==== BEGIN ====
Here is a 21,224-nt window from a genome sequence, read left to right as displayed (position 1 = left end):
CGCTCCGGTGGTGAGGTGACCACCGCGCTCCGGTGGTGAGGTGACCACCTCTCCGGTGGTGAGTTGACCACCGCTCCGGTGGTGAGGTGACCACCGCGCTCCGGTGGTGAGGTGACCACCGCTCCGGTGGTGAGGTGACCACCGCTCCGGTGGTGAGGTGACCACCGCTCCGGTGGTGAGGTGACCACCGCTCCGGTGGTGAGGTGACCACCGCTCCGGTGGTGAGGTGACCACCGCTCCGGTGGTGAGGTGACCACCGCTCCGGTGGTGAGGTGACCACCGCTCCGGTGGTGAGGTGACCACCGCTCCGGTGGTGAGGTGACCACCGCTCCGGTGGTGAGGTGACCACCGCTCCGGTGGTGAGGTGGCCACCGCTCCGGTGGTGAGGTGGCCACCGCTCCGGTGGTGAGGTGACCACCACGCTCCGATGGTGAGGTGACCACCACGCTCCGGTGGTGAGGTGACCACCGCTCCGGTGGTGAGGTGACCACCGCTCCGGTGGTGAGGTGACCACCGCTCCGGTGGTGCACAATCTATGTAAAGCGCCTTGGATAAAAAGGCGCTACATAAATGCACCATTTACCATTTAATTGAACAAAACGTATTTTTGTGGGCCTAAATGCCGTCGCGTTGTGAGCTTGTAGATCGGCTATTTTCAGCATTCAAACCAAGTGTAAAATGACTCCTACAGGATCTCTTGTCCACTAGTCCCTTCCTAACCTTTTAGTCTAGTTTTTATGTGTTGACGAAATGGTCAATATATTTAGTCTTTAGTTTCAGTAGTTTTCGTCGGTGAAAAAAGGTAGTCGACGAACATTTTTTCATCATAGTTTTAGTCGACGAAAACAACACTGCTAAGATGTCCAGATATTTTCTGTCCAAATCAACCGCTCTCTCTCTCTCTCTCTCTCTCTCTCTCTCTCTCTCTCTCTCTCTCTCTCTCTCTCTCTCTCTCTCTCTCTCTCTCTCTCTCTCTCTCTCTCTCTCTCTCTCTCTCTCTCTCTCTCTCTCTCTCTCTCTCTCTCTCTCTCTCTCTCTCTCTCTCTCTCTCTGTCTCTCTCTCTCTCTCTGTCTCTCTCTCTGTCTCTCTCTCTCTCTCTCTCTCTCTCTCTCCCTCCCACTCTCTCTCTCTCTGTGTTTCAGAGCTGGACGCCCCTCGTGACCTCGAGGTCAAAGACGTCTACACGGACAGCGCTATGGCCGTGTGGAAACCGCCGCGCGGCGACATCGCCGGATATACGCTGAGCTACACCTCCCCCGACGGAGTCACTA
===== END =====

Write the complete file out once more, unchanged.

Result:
Here is a 21,224-nt window from a genome sequence, read left to right as displayed (position 1 = left end):
CGCTCCGGTGGTGAGGTGACCACCGCGCTCCGGTGGTGAGGTGACCACCTCTCCGGTGGTGAGTTGACCACCGCTCCGGTGGTGAGGTGACCACCGCGCTCCGGTGGTGAGGTGACCACCGCTCCGGTGGTGAGGTGACCACCGCTCCGGTGGTGAGGTGACCACCGCTCCGGTGGTGAGGTGACCACCGCTCCGGTGGTGAGGTGACCACCGCTCCGGTGGTGAGGTGACCACCGCTCCGGTGGTGAGGTGACCACCGCTCCGGTGGTGAGGTGACCACCGCTCCGGTGGTGAGGTGACCACCGCTCCGGTGGTGAGGTGACCACCGCTCCGGTGGTGAGGTGACCACCGCTCCGGTGGTGAGGTGGCCACCGCTCCGGTGGTGAGGTGGCCACCGCTCCGGTGGTGAGGTGACCACCACGCTCCGATGGTGAGGTGACCACCACGCTCCGGTGGTGAGGTGACCACCGCTCCGGTGGTGAGGTGACCACCGCTCCGGTGGTGAGGTGACCACCGCTCCGGTGGTGCACAATCTATGTAAAGCGCCTTGGATAAAAAGGCGCTACATAAATGCACCATTTACCATTTAATTGAACAAAACGTATTTTTGTGGGCCTAAATGCCGTCGCGTTGTGAGCTTGTAGATCGGCTATTTTCAGCATTCAAACCAAGTGTAAAATGACTCCTACAGGATCTCTTGTCCACTAGTCCCTTCCTAACCTTTTAGTCTAGTTTTTATGTGTTGACGAAATGGTCAATATATTTAGTCTTTAGTTTCAGTAGTTTTCGTCGGTGAAAAAAGGTAGTCGACGAACATTTTTTCATCATAGTTTTAGTCGACGAAAACAACACTGCTAAGATGTCCAGATATTTTCTGTCCAAATCAACCGCTCTCTCTCTCTCTCTCTCTCTCTCTCTCTCTCTCTCTCTCTCTCTCTCTCTCTCTCTCTCTCTCTCTCTCTCTCTCTCTCTCTCTCTCTCTCTCTCTCTCTCTCTCTCTCTCTCTCTCTCTCTCTCTCTCTCTCTCTCTCTCTCTCTCTCTCTCTCTCTCTGTCTCTCTCTCTCTCTCTGTCTCTCTCTCTGTCTCTCTCTCTCTCTCTCTCTCTCTCTCTCCCTCCCACTCTCTCTCTCTCTGTGTTTCAGAGCTGGACGCCCCTCGTGACCTCGAGGTCAAAGACGTCTACACGGACAGCGCTATGGCCGTGTGGAAACCGCCGCGCGGCGACATCGCCGGATATACGCTGAGCTACACCTCCCCCGACGGAGTCACTA